CHRIS GRAYLING’S policy failings are now so numerous that it has become impossible to keep pace. They are just as frequent, if not more so, than a clapped-out train running late here.
From misleading voters in 2017 over the status of rail electrification schemes that had already been cancelled to hiring a ferry firm with no ships to prepare for Brexit, he is widely regarded as the most incompetent Minister of modern times (and there is no shortage of competition).
Yet today will, hopefully, be the last occasion that Mr Grayling takes Transport Questions in the House of Commons following three dismal years supposedly in charge while avoiding all responsibility. Even he can’t be kept on by the next Prime Minister, can he?
And, if the next Tory leader, presumably Boris Johnson, wants any justification for shunting the Transport Secretary’s career into the political sidings, it is the antiquated Pacer trains still in service here.
It is difficult to know what is most symbolic of the North-South divide – the multi-billion shiny new Crossrail stations in London that have no trains due to delays completing the capital’s new £17.6bn line as costs soar or Pacer trains, introduced temporarily in the early 1980s, outlasting Mr Grayling. This is because technical problems with new rolling stock being introduced by operator Northern have meant another reprieve for the 100-plus Pacers still in use here.
A failure emblematic of the wider lack of trust in politics, it is set in the context of Mr Grayling’s disingenuous statements to MPs since November 2017 – the month when he first ‘‘snubbed’’ a Commons debate in which he was accused of putting London, and specifically a second Crossrail line, before the neglected North.
For the record, this is his track record:
November 29, 2017: Responding to Labour MPs, Mr Grayling declared: “The old Pacer trains... which should have been scrapped years ago and were not under Labour, are being scrapped by us now.”
Blaming others has become a familiar trait – Labour left office in 2010. And when told by Dewsbury MP Paula Sherriff that her constituents were “fed up with chronically overcrowded and unreliable trains and substandard services”, he said “the good thing” is “that, although she is right that her constituency has old, overcrowded trains that are not long enough, we are replacing them with new longer trains”. When?
January 18, 2018: Asked if there was sufficient funding for the North’s railways, Mr Grayling was unequivocal: “All the old Pacer trains are going.”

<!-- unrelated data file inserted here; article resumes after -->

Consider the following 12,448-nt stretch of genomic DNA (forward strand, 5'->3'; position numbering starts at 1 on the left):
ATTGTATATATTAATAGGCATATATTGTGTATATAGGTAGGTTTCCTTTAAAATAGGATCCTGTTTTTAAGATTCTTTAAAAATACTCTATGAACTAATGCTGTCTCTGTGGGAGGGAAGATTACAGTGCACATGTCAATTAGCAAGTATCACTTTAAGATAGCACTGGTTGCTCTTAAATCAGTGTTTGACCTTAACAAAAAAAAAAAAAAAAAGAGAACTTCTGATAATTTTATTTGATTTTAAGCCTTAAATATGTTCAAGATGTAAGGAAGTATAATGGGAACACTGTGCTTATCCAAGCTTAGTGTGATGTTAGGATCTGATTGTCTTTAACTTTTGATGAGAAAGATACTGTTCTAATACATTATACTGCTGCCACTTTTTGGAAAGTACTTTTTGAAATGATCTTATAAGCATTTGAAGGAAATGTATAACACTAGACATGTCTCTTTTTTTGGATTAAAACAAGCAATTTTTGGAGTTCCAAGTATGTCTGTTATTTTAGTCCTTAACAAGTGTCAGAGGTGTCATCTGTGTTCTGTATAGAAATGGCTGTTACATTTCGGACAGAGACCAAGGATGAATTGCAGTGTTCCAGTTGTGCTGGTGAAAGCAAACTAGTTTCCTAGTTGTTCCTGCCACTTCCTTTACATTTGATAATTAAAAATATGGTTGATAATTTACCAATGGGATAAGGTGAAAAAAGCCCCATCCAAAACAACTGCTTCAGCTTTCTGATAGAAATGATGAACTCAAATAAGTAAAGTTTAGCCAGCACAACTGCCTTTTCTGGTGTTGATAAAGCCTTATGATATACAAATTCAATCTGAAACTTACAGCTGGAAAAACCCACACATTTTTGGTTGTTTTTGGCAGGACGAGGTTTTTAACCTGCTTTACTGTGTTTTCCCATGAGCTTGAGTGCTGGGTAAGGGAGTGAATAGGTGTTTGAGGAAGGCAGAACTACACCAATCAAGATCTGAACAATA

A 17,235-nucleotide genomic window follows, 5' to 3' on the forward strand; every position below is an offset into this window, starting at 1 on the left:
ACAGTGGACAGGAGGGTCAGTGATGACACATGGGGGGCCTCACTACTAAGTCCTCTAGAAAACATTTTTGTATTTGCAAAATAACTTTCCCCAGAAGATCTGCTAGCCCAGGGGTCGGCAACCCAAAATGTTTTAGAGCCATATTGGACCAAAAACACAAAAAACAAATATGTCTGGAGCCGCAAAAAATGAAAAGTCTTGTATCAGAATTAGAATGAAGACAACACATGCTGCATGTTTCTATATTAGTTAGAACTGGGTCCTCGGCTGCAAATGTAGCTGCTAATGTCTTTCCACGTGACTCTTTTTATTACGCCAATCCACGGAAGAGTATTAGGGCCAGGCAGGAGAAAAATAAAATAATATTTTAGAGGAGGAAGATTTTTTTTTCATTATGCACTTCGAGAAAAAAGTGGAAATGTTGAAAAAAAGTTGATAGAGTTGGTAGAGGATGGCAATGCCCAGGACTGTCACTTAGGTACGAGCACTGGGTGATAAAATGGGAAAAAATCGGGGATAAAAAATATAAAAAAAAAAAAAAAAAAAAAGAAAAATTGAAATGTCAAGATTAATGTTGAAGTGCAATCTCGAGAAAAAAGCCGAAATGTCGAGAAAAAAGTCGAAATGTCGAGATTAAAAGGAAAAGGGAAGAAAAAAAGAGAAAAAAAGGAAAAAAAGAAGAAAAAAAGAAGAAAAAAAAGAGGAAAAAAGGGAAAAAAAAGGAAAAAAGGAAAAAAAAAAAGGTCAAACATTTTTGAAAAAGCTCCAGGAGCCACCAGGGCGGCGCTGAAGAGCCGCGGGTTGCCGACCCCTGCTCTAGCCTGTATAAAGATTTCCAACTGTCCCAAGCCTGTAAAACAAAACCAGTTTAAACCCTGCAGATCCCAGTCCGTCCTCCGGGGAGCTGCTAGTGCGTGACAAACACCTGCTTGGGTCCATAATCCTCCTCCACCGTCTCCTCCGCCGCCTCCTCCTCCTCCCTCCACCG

March 27, 2018: In response to Tory MP Trudy Harrison who won the Copeland by-election in February 2017, precipitating the snap election when Theresa May became too weak to sack her inept Transport Secretary, Mr Grayling was almost whimsical. “She and I stood at Seascale station while a Pacer train chugged past, and she will be delighted to know that in a few months’ time that Pacer train will be in the scrapyard.”
May 16, 2018: When the aforementioned Dewsbury MP said she was still receiving daily complaints from passengers, the Transport Secretary told her: “I expect the first Pacer trains to go to the scrapyard later this year.”
May 23, 2018: In a transport debate, Mr Grayling said “all the Pacer trains” were “going to the scrapyard” and renationalisation was not an option.
“The reason why right now we have knackered old trains in the north of England – the Pacer trains that were no more than bus bodies bolted on to train wheels in the days of British Rail – is because British Rail, in the public sector, did not get the capital to invest properly, and that would happen all over again,” he told the Commons.
October 11, 2018: When Mr Grayling launched the Rail Review, Leeds North West MP Alex Sobel told him: “My constituents who use the Wharfedale and Harrogate Northern rail lines are still experiencing missed and late services and are still travelling on Pacer trains.”
The Minister’s reply? “The Pacer trains will be going, the sooner the better from my point of view.” Really?
November 22, 2018: Pressed to explain the unprecedented disruption on the North’s rail services in 2018, the poor old trains got the blame. “Some of the performance issues recently have been caused by the elderly Pacer trains, which are being phased out, starting in the coming weeks,” he said. So nothing to do with Mr Grayling then?
June 13, 2019: Asked by Bradford MP Judith Cummins about plans to improve transport connectivity in the wake of the Power Up The North campaign launched by this newspaper, Mr Grayling said he was “getting rid of the long-outdated Pacer trains”. He then turned on Labour MPs by accusing them: “They did nothing; we are doing things.” Like keeping 101 Pacer trains in service – before they’re converted into community centres in the final insult – when they are already long past their political and practical sell-by date.
And just like Chris Grayling himself whose leaving present should be a broken down replacement bus – delivered late.